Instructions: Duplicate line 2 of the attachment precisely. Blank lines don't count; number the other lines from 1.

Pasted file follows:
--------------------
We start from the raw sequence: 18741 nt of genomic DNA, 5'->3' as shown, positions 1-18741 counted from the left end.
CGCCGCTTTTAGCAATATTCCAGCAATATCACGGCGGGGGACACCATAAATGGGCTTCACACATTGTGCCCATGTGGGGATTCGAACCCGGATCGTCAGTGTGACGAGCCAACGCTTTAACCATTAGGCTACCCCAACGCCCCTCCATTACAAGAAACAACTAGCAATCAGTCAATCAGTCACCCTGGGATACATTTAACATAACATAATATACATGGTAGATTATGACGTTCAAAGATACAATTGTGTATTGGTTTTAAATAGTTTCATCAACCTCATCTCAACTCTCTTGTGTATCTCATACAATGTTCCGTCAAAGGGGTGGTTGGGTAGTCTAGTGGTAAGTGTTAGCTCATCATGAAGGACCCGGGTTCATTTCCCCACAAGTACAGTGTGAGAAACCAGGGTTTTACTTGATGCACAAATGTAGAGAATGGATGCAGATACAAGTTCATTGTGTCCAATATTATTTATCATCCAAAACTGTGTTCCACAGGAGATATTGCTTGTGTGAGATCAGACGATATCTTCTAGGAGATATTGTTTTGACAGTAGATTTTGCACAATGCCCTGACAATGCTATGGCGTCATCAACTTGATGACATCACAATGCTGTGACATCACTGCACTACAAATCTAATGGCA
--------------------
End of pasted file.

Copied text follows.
CGCCGCTTTTAGCAATATTCCAGCAATATCACGGCGGGGGACACCATAAATGGGCTTCACACATTGTGCCCATGTGGGGATTCGAACCCGGATCGTCAGTGTGACGAGCCAACGCTTTAACCATTAGGCTACCCCAACGCCCCTCCATTACAAGAAACAACTAGCAATCAGTCAATCAGTCACCCTGGGATACATTTAACATAACATAATATACATGGTAGATTATGACGTTCAAAGATACAATTGTGTATTGGTTTTAAATAGTTTCATCAACCTCATCTCAACTCTCTTGTGTATCTCATACAATGTTCCGTCAAAGGGGTGGTTGGGTAGTCTAGTGGTAAGTGTTAGCTCATCATGAAGGACCCGGGTTCATTTCCCCACAAGTACAGTGTGAGAAACCAGGGTTTTACTTGATGCACAAATGTAGAGAATGGATGCAGATACAAGTTCATTGTGTCCAATATTATTTATCATCCAAAACTGTGTTCCACAGGAGATATTGCTTGTGTGAGATCAGACGATATCTTCTAGGAGATATTGTTTTGACAGTAGATTTTGCACAATGCCCTGACAATGCTATGGCGTCATCAACTTGATGACATCACAATGCTGTGACATCACTGCACTACAAATCTAATGGCA